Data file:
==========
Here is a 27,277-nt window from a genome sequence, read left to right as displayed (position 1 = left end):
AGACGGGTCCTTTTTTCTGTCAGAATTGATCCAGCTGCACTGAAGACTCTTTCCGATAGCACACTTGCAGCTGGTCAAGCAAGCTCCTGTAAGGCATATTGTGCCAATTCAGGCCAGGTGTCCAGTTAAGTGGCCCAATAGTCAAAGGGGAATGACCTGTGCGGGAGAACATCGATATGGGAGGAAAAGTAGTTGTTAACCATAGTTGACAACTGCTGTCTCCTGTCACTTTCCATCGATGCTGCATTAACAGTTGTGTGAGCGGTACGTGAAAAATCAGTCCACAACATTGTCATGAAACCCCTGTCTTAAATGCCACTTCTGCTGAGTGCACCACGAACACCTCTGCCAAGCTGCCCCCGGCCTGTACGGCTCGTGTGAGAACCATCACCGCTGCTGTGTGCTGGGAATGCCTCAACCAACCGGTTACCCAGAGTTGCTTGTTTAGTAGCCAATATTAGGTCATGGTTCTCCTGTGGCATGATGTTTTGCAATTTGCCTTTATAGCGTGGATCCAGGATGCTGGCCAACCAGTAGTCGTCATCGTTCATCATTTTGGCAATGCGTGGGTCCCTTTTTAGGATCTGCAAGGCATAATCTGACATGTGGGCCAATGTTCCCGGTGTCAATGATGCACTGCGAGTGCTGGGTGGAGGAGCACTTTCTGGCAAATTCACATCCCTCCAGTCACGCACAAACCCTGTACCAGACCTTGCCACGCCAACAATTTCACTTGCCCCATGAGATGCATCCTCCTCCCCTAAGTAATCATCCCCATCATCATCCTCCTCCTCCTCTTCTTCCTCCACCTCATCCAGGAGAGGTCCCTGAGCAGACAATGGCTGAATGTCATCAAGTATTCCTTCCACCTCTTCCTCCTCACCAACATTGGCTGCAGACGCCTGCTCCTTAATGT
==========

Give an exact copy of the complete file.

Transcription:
Here is a 27,277-nt window from a genome sequence, read left to right as displayed (position 1 = left end):
AGACGGGTCCTTTTTTCTGTCAGAATTGATCCAGCTGCACTGAAGACTCTTTCCGATAGCACACTTGCAGCTGGTCAAGCAAGCTCCTGTAAGGCATATTGTGCCAATTCAGGCCAGGTGTCCAGTTAAGTGGCCCAATAGTCAAAGGGGAATGACCTGTGCGGGAGAACATCGATATGGGAGGAAAAGTAGTTGTTAACCATAGTTGACAACTGCTGTCTCCTGTCACTTTCCATCGATGCTGCATTAACAGTTGTGTGAGCGGTACGTGAAAAATCAGTCCACAACATTGTCATGAAACCCCTGTCTTAAATGCCACTTCTGCTGAGTGCACCACGAACACCTCTGCCAAGCTGCCCCCGGCCTGTACGGCTCGTGTGAGAACCATCACCGCTGCTGTGTGCTGGGAATGCCTCAACCAACCGGTTACCCAGAGTTGCTTGTTTAGTAGCCAATATTAGGTCATGGTTCTCCTGTGGCATGATGTTTTGCAATTTGCCTTTATAGCGTGGATCCAGGATGCTGGCCAACCAGTAGTCGTCATCGTTCATCATTTTGGCAATGCGTGGGTCCCTTTTTAGGATCTGCAAGGCATAATCTGACATGTGGGCCAATGTTCCCGGTGTCAATGATGCACTGCGAGTGCTGGGTGGAGGAGCACTTTCTGGCAAATTCACATCCCTCCAGTCACGCACAAACCCTGTACCAGACCTTGCCACGCCAACAATTTCACTTGCCCCATGAGATGCATCCTCCTCCCCTAAGTAATCATCCCCATCATCATCCTCCTCCTCCTCTTCTTCCTCCACCTCATCCAGGAGAGGTCCCTGAGCAGACAATGGCTGAATGTCATCAAGTATTCCTTCCACCTCTTCCTCCTCACCAACATTGGCTGCAGACGCCTGCTCCTTAATGT